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British Designer Gives Second Life to Chewing Gum
Anyone who has ever stepped on gum or felt a sticky glob on the underside of tables knows chewed gum can be a pest.
But did you know that chewing gum is also a problem for the environment? Although it was once made of natural substances, modern gum is made from synthetic, petroleum-based polymers called polyisobutylene, which is the same rubbery material you'd find inside car tires. This means most gum sold today is non-biodegradable.
Sure, there are bigger planetary foes than chewing gum, but one 1999 review found that the world market for chewing gum is estimated to be 560,000 tons per year, so it adds up. If gum is not disposed properly, it either accumulates in the environment, inadvertently ends up in the stomachs of animals, or local governments have to spend a lot of money scraping it off sidewalks and other surfaces. Chewing gum happens to be the second most common form of street litter after cigarette butts.
You can always switch to biodegradable varieties, mints, or practice better dental hygiene if you want fresh breath. But as the BBC recently highlighted, one designer has another brilliant solution to the pervasive problem.
For the past decade, Anna Bullus has headed UK-based Gumdrop, the first company in the world to recycle chewing gum by turning it into a moldable material that can be used in a variety of rubber and plastic products, including cups, guitar picks, and even 100 percent recyclable rain boots.
"When you are handling the finished product, you do take a while to adjust to the fact that this has been in somebody's mouth previously," Brett Nixon, the manager at a plastic molding specialist in Leicester that works with Gumdrop, told the BBC.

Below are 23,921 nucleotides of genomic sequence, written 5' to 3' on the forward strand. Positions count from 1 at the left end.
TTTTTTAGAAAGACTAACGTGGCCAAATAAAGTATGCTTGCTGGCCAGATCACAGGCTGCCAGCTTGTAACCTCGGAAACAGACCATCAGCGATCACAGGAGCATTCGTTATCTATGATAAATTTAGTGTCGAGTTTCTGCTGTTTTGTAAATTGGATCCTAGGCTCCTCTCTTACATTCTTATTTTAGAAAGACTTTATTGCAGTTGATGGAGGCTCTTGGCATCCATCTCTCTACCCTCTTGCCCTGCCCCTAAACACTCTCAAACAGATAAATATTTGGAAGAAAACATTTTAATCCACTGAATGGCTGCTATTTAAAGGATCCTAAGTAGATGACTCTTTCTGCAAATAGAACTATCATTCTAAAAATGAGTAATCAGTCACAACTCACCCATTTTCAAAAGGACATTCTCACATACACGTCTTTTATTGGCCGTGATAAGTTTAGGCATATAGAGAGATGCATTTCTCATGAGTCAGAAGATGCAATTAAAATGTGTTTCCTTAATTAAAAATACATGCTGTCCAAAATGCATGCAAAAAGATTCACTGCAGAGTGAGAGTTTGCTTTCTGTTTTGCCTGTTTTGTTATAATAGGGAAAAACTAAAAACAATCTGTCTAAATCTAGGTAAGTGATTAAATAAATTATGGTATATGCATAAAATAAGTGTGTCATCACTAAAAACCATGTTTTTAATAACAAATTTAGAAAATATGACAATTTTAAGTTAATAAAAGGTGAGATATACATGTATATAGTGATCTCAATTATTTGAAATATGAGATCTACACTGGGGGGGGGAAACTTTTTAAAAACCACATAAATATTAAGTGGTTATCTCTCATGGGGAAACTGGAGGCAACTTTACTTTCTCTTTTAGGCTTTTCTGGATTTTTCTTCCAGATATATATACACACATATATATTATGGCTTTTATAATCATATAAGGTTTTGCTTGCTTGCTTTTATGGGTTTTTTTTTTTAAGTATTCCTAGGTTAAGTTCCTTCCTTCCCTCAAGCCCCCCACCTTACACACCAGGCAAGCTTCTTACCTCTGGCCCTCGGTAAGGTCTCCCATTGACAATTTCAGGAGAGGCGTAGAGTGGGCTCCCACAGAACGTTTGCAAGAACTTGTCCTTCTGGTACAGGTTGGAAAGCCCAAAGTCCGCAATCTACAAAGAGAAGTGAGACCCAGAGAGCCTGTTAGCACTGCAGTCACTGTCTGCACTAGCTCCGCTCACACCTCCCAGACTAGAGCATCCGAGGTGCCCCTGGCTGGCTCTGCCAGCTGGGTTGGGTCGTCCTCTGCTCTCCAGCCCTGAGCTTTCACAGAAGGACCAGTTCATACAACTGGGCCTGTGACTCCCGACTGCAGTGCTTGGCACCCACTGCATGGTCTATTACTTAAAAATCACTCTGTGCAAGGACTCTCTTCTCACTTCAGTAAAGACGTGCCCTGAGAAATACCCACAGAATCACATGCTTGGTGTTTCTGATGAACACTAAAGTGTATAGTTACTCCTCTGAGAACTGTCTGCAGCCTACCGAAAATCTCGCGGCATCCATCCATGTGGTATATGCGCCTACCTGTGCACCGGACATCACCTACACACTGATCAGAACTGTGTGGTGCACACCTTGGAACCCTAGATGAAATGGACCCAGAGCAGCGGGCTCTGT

"But once you get over that fear it's easy. By recycling it and giving it another lease of life it's helping the environment, it's an absolutely fantastic idea."
Gumdrop Bins have been installed in several universities, train stations, shopping centers and airports around the UK. According to the BBC, after a three-month trial of Gumdrop's disposal program, London's Heathrow Airport saw a "noticeable improvement" and saved £6,000 ($8,300) in cleaning costs.
As Bullus said, "I do believe that through the right design you can actually change the way people behave."
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Links between excess sugar in your diet and disease have been well-documented, but new research by Harvard's School of Public Health might make you even more wary of that next soda: it could increase your risk of an early death.
The study, published this week in the American Heart Association's journal Circulation, found that drinking one or two sugar-sweetened beverages (SSBs) each day — like sodas or sports drinks — increases risk of an early death by 14 percent.
Tyson Foods Recalls Nearly 70,000 Pounds of Chicken Strips After Customers Find ‘Fragments of Metal’
Tyson Foods is recalling approximately 69,093 pounds of frozen chicken strips because they may have been contaminated with pieces of metal, the U.S. Department of Agriculture (USDA) Food Safety and Inspection Service (FSIS) announced Thursday.
The affected products were fully-cooked "Buffalo Style" and "Crispy" chicken strips with a "use by" date of Nov. 30, 2019 and an establishment number of "P-7221" on the back of the package.
"FSIS is concerned that some product may be in consumers' freezers," the recall notice said. "Consumers who have purchased these products are urged not to consume them. These products should be thrown away or returned to the place of purchase."
Environmental exposure to pesticides, both before birth and during the first year of life, has been linked to an increased risk of developing autism spectrum disorder, according to the largest epidemiological study to date on the connection.
The study, published Wednesday in BMJ, found that pregnant women who lived within 2,000 meters (approximately 1.2 miles) of a highly-sprayed agricultural area in California had children who were 10 to 16 percent more likely to develop autism and 30 percent more likely to develop severe autism that impacted their intellectual ability. If the children were exposed to pesticides during their first year of life, the risk they would develop autism went up to 50 percent.